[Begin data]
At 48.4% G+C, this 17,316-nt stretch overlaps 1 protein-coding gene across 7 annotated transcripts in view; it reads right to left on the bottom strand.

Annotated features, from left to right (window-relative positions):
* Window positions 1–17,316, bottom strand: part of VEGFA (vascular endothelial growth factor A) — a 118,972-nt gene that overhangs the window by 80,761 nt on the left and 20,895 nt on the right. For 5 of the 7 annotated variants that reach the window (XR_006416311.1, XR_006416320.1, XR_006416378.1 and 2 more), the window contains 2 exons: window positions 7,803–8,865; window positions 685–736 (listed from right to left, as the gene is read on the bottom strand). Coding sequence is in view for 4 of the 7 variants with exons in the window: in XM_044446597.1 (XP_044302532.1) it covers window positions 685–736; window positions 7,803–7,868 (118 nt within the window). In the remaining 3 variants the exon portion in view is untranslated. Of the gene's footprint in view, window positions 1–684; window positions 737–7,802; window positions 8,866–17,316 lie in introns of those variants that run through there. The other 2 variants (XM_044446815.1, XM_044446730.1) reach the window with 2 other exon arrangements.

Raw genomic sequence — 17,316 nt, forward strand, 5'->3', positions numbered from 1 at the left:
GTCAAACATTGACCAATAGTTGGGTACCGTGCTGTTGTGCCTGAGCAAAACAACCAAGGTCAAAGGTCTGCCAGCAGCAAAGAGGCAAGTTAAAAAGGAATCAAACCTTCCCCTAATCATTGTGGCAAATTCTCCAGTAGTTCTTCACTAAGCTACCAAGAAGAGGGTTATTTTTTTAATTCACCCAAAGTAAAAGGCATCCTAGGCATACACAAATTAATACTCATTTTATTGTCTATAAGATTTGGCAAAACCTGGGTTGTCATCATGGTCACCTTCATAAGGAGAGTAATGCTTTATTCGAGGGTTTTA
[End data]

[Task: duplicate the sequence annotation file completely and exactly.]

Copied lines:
At 48.4% G+C, this 17,316-nt stretch overlaps 1 protein-coding gene across 7 annotated transcripts in view; it reads right to left on the bottom strand.

Annotated features, from left to right (window-relative positions):
* Window positions 1–17,316, bottom strand: part of VEGFA (vascular endothelial growth factor A) — a 118,972-nt gene that overhangs the window by 80,761 nt on the left and 20,895 nt on the right. For 5 of the 7 annotated variants that reach the window (XR_006416311.1, XR_006416320.1, XR_006416378.1 and 2 more), the window contains 2 exons: window positions 7,803–8,865; window positions 685–736 (listed from right to left, as the gene is read on the bottom strand). Coding sequence is in view for 4 of the 7 variants with exons in the window: in XM_044446597.1 (XP_044302532.1) it covers window positions 685–736; window positions 7,803–7,868 (118 nt within the window). In the remaining 3 variants the exon portion in view is untranslated. Of the gene's footprint in view, window positions 1–684; window positions 737–7,802; window positions 8,866–17,316 lie in introns of those variants that run through there. The other 2 variants (XM_044446815.1, XM_044446730.1) reach the window with 2 other exon arrangements.

Raw genomic sequence — 17,316 nt, forward strand, 5'->3', positions numbered from 1 at the left:
GTCAAACATTGACCAATAGTTGGGTACCGTGCTGTTGTGCCTGAGCAAAACAACCAAGGTCAAAGGTCTGCCAGCAGCAAAGAGGCAAGTTAAAAAGGAATCAAACCTTCCCCTAATCATTGTGGCAAATTCTCCAGTAGTTCTTCACTAAGCTACCAAGAAGAGGGTTATTTTTTTAATTCACCCAAAGTAAAAGGCATCCTAGGCATACACAAATTAATACTCATTTTATTGTCTATAAGATTTGGCAAAACCTGGGTTGTCATCATGGTCACCTTCATAAGGAGAGTAATGCTTTATTCGAGGGTTTTA